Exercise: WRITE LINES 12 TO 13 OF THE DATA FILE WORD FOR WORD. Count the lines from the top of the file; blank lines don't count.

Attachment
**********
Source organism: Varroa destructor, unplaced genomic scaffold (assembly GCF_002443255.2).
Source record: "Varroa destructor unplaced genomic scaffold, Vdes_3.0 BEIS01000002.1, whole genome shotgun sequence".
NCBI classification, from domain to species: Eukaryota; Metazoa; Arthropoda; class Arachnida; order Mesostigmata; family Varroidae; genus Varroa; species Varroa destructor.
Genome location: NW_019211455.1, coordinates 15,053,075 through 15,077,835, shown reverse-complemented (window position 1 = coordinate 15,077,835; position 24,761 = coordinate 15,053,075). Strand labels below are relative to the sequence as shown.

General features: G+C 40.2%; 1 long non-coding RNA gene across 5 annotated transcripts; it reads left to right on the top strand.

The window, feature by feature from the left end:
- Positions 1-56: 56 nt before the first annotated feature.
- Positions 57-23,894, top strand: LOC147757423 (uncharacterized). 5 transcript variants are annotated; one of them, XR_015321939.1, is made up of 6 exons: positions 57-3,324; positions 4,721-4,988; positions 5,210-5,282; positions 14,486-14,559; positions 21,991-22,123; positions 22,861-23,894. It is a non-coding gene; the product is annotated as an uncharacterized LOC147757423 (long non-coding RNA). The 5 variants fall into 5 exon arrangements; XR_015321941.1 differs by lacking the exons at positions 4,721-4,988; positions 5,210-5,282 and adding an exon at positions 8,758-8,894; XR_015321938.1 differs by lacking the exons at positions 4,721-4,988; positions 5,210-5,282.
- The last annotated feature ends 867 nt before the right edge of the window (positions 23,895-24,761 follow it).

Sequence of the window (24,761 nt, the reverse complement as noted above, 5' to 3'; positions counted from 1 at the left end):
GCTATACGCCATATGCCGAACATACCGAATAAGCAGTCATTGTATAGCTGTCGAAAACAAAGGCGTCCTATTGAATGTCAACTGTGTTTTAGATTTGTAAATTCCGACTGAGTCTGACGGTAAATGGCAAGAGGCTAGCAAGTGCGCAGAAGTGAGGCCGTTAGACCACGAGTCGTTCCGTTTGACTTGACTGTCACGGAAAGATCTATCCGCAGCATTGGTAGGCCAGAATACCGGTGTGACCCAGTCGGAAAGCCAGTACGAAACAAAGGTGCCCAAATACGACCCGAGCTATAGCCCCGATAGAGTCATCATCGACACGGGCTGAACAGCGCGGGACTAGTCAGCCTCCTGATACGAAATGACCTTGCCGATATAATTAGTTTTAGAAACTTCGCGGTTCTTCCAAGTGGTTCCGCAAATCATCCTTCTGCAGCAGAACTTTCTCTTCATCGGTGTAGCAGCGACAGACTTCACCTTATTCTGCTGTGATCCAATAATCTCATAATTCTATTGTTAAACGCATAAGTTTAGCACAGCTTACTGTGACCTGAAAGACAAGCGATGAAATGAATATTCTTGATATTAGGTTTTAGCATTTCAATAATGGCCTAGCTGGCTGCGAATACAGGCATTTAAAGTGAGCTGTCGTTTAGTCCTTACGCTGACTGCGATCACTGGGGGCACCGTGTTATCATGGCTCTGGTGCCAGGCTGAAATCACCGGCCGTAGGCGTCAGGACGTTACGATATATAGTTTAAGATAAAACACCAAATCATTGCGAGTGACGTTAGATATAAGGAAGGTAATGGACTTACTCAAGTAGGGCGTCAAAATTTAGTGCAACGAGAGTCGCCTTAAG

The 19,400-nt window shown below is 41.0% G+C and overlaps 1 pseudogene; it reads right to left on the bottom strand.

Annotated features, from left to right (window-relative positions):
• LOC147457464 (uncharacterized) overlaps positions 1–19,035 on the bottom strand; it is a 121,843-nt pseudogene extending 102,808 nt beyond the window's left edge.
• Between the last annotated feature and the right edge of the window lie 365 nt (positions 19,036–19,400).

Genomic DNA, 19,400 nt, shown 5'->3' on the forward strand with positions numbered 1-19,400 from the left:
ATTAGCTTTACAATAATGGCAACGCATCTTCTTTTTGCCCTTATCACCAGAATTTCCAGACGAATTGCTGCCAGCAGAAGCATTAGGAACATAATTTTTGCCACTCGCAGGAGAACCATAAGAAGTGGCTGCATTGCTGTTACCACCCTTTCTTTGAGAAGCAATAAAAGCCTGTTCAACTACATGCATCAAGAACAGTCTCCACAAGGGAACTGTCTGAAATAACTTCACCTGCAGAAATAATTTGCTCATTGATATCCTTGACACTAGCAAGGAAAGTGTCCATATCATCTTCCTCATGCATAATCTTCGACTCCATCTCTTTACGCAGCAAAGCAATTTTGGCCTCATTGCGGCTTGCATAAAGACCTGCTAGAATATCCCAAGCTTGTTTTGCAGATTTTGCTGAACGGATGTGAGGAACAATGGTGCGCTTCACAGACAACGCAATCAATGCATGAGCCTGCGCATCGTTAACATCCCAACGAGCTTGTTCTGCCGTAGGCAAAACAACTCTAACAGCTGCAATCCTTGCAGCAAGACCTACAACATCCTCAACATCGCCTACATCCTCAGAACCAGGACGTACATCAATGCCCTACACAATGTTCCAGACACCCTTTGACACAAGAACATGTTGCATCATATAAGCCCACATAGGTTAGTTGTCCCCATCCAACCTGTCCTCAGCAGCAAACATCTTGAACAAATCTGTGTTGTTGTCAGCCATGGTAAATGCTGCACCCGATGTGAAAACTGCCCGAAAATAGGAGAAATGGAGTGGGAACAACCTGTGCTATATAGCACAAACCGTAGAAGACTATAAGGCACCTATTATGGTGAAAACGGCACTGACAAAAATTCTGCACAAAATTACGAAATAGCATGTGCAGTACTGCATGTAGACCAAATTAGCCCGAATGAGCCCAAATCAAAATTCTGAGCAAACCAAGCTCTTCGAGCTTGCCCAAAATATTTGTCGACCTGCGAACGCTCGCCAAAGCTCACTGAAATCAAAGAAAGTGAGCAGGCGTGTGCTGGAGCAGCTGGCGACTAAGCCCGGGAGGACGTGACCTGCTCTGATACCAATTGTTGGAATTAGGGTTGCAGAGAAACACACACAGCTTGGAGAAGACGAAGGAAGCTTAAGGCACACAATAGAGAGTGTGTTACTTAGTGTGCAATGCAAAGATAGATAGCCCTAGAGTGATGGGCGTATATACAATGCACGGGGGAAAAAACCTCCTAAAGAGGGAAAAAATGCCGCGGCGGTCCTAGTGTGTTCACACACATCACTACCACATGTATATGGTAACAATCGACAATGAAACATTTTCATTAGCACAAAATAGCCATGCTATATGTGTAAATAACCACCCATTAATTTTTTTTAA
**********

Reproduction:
The 19,400-nt window shown below is 41.0% G+C and overlaps 1 pseudogene; it reads right to left on the bottom strand.

Annotated features, from left to right (window-relative positions):